Tomorrow marks yet another Bank of Canada (BoC) interest rate decision — the seventh and second-last of the year — and experts are unanimously calling for a pause.

Over the past few days, economists across the board have mused that a hike tomorrow would be “overkill” (Dejardins) and is “unlikely” (RBC), and have pointed to the sluggish Canadian economy as reason enough for the BoC to hold the policy rate steady at 5% for the remainder of the calendar year.

Scotiabank’s Jean-François Perrault said in a global forecast on Monday that, notwithstanding any “upside surprises” to inflation, the BoC “should be done raising interest rates in this cycle” altogether.

At the same time, amid strong underlying momentum in inflation and “real wage growth that is wildly outpacing productivity,” Perrault also noted that Scotiabank has “reduced” the number of rate cuts anticipated in 2024.

“We continue to expect rates to start their descent at the tail-end of the second quarter and for them to end 2024 at 4%,” he said. “A further 75 bps of cuts are expected in 2025, for a year-end rate of 3.25%.”

Though tomorrow is unlikely to bring any dramatic moves on the bank’s part, nothing is certain. We are currently in the midst of the most rapid hike cycle in BoC history, and there are a lot of moving parts. For some context, here’s a look back on the rate decisions that have brought Canadian housing to such an unprecedented point in time.

March 2, 2022: BoC Kicks Off Hike Cycle, Raises Policy Rate To 0.5%

In March of last year, the bank put an end to the ultra-low rates that characterized the pandemic era by increasing its overnight lending rate by 25 basis points to 0.50%, citing “elevated” housing market activity as one of the motivating factors for this initial hike.

In the immediate aftermath, the Canadian Real Estate Association (CREA) reported that March saw a ‘definite slowdown’ in sales activity (down 5.4% month over month), following a surge observed in February 2022. While around two-thirds of local markets were in sellers’ markets territory at that time, CREA noted that the remainder had entered into balanced market territory.

April 13, 2022: BoC “Begins Quantitative Tightening,” Raises Rate To 1%

The BoC opted for an increase of 50 basis points in April of last year, noting at the time that they were ‘ending reinvestment and beginning quantitative tightening.’

That month, CREA reported that national home sales slipped close to 13% month over month as mortgage rates “shot higher.” This drop in sales put monthly activity at the lowest level since the summer of 2020. By this time, a little more than half of local markets had entered into balanced market territory. The following month, in May 2022, Canadian home sales fell an additional 8.6% (month over month).

June 1, 2022: BoC Raises Rate To 1.5%

An increase of 50 basis points brought the rate to 1.50% in June of last year. This followed a stronger-than-anticipated inflation jump of 6.8% in April.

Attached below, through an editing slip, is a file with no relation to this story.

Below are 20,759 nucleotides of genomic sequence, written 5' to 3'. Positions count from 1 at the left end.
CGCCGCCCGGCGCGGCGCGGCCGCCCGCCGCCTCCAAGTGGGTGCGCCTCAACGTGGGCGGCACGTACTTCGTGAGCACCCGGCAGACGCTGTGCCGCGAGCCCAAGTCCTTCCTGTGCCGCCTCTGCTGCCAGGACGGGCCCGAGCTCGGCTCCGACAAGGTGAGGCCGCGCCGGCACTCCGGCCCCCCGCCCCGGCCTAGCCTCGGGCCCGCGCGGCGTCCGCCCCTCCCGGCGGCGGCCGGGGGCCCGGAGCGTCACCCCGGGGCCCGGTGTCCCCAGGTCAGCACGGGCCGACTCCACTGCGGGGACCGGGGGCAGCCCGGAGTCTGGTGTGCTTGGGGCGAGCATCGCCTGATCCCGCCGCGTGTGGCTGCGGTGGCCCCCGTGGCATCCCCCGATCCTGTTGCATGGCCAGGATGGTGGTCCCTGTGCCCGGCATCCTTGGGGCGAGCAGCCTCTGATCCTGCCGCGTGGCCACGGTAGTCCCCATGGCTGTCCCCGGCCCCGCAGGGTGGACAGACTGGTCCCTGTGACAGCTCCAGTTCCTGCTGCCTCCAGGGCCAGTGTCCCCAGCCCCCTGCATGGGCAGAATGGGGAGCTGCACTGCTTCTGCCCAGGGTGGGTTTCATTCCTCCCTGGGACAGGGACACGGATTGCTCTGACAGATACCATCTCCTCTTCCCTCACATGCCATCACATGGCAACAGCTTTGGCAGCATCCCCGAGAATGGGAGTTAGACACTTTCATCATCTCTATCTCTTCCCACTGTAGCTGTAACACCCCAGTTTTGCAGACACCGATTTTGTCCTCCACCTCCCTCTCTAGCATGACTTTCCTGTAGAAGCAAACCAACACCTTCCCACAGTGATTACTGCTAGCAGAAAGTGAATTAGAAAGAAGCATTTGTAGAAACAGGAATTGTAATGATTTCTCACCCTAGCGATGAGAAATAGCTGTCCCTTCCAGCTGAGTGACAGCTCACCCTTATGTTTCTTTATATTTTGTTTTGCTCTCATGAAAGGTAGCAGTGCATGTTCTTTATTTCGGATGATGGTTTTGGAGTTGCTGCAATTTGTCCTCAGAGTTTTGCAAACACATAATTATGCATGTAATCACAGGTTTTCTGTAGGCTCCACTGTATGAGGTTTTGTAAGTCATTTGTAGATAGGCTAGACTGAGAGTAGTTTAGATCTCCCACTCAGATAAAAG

Unsurprisingly, Canadian home sales saw another dip in June, dropping 5.6% on a month-over-month basis, according to CREA. CREA also noted at the time that monthly activity was “slightly below average” for the month of June and that nearly three-quarters of local markets were balanced market territory.

July 13, 2022: BoC Raises Rate To 2.5%

In the height of summer, and despite an obvious pullback in home sales, the BoC tacked another 100 basis points to its policy rate, bringing it to 2.5%.

CREA noted at the time that, while demand was still there, many would-be homebuyers were opting for a ‘wait and see’ approach amid the escalating cost of borrowing. As such, July 2022 saw national home sales slip 5.3% month over month. As well, said CREA, sales were down in about three-quarters of all local markets, led by the Greater Toronto Area, Greater Vancouver, the Fraser Valley, Calgary, and Edmonton.

While sales continued to edge down in August, activity slipped only nominally (down 1% on a month-over-month basis), which (former) CREA Chair Jill Oudil noted “could be an early sign that this year’s sharp adjustment in housing markets across Canada may have mostly run its course.”

September 7, 2022: BoC Raises Rate To 14-Year High Of 3.25%

September of last year brought yet another rate hike from the BoC — a 75-basis-point increase that landed the rate at 3.25% (a 14-year high). Despite what seemed like less weakness from the housing market in August, the bank said at the time that higher mortgage rates were working as anticipated: by slowing the housing market “following unsustainable growth during the pandemic.”

Fall 2022 then kicked off with a 3.9% dip in home sales (between August and September), marking “a slight increase in the current sales slowdown that began with the Bank of Canada’s first rate hike back in March,” according to CREA. As well, the national sales-to-new listings ratio (SNLR) eased to 52% (down from 53.6% in August), putting it deeper into balanced territory.

October 26, 2022: BoC Raises Rate To 3.75%

The BoC opted for another hike in October 2022. This time around, an increase of 50 basis points brought the rate to 3.75%. “The effects of recent policy rate increases by the bank are becoming evident in interest-sensitive areas of the economy,” said the bank at the time, pointing to the fact that housing activity had “retreated sharply.”